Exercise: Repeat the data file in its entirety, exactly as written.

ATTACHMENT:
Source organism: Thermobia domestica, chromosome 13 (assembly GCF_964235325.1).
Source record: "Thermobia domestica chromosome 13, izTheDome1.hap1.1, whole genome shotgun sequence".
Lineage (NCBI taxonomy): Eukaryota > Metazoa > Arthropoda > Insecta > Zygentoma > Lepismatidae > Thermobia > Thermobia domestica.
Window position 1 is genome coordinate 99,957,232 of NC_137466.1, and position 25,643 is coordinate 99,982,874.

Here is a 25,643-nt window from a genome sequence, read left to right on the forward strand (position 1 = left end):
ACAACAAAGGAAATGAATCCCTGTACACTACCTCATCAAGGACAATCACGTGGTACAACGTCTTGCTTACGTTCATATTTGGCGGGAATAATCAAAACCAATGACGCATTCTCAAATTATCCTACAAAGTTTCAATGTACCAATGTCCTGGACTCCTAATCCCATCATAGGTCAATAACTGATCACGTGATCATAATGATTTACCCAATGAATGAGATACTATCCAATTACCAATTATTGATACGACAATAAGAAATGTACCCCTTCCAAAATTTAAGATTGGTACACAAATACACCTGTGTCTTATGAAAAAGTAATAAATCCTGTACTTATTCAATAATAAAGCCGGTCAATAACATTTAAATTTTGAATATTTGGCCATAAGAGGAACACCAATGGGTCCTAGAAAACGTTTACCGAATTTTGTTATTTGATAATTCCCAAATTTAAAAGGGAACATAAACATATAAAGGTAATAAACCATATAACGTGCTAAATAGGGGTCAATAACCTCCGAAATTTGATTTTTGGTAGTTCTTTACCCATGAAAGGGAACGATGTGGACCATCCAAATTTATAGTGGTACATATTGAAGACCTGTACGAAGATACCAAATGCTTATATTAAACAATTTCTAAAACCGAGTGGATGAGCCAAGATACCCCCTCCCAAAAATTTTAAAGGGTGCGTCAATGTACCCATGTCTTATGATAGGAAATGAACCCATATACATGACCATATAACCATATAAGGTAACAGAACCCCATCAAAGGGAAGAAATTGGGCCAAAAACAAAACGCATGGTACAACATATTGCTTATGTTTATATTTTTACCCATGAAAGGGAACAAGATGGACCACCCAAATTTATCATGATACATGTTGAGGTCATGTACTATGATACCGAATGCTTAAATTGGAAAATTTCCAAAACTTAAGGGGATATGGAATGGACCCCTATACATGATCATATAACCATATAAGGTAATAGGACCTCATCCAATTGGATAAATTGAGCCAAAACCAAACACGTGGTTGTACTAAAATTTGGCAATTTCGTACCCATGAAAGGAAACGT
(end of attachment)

Source organism: Thermobia domestica, chromosome 13 (assembly GCF_964235325.1).
Source record: "Thermobia domestica chromosome 13, izTheDome1.hap1.1, whole genome shotgun sequence".
Lineage (NCBI taxonomy): Eukaryota > Metazoa > Arthropoda > Insecta > Zygentoma > Lepismatidae > Thermobia > Thermobia domestica.
Window position 1 is genome coordinate 99,957,232 of NC_137466.1, and position 25,643 is coordinate 99,982,874.

Here is a 25,643-nt window from a genome sequence, read left to right on the forward strand (position 1 = left end):
ACAACAAAGGAAATGAATCCCTGTACACTACCTCATCAAGGACAATCACGTGGTACAACGTCTTGCTTACGTTCATATTTGGCGGGAATAATCAAAACCAATGACGCATTCTCAAATTATCCTACAAAGTTTCAATGTACCAATGTCCTGGACTCCTAATCCCATCATAGGTCAATAACTGATCACGTGATCATAATGATTTACCCAATGAATGAGATACTATCCAATTACCAATTATTGATACGACAATAAGAAATGTACCCCTTCCAAAATTTAAGATTGGTACACAAATACACCTGTGTCTTATGAAAAAGTAATAAATCCTGTACTTATTCAATAATAAAGCCGGTCAATAACATTTAAATTTTGAATATTTGGCCATAAGAGGAACACCAATGGGTCCTAGAAAACGTTTACCGAATTTTGTTATTTGATAATTCCCAAATTTAAAAGGGAACATAAACATATAAAGGTAATAAACCATATAACGTGCTAAATAGGGGTCAATAACCTCCGAAATTTGATTTTTGGTAGTTCTTTACCCATGAAAGGGAACGATGTGGACCATCCAAATTTATAGTGGTACATATTGAAGACCTGTACGAAGATACCAAATGCTTATATTAAACAATTTCTAAAACCGAGTGGATGAGCCAAGATACCCCCTCCCAAAAATTTTAAAGGGTGCGTCAATGTACCCATGTCTTATGATAGGAAATGAACCCATATACATGACCATATAACCATATAAGGTAACAGAACCCCATCAAAGGGAAGAAATTGGGCCAAAAACAAAACGCATGGTACAACATATTGCTTATGTTTATATTTTTACCCATGAAAGGGAACAAGATGGACCACCCAAATTTATCATGATACATGTTGAGGTCATGTACTATGATACCGAATGCTTAAATTGGAAAATTTCCAAAACTTAAGGGGATATGGAATGGACCCCTATACATGATCATATAACCATATAAGGTAATAGGACCTCATCCAATTGGATAAATTGAGCCAAAACCAAACACGTGGTTGTACTAAAATTTGGCAATTTCGTACCCATGAAAGGAAACGT